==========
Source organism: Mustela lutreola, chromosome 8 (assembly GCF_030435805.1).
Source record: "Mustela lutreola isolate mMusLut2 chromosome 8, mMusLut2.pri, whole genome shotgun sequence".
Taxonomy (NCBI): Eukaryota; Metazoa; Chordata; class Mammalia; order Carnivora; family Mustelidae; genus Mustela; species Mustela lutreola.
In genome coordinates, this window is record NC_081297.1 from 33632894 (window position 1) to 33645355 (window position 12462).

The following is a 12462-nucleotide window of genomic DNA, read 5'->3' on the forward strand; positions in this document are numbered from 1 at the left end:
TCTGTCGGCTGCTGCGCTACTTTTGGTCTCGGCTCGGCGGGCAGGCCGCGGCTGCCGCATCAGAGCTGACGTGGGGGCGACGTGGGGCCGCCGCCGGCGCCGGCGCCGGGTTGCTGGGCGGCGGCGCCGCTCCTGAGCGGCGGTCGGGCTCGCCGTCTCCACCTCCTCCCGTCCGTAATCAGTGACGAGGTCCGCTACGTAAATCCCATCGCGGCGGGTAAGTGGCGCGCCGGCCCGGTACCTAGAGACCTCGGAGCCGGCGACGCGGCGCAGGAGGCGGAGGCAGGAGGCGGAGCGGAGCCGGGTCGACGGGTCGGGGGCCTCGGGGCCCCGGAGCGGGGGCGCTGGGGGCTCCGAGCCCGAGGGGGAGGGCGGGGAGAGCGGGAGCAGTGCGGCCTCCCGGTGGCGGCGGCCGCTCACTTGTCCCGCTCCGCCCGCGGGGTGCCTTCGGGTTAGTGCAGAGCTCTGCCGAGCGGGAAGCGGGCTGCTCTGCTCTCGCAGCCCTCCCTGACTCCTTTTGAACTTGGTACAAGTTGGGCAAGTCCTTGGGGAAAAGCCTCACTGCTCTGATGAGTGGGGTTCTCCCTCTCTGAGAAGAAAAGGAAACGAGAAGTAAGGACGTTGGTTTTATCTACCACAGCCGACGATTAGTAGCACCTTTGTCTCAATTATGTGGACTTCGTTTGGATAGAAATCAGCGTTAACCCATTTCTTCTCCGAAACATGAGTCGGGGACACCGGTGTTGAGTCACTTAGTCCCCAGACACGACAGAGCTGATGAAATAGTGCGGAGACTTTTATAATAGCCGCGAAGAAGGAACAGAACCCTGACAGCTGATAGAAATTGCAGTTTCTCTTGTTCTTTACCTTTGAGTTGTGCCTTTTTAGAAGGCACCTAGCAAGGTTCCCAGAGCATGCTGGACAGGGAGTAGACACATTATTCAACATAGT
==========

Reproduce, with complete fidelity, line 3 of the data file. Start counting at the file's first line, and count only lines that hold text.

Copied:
Taxonomy (NCBI): Eukaryota; Metazoa; Chordata; class Mammalia; order Carnivora; family Mustelidae; genus Mustela; species Mustela lutreola.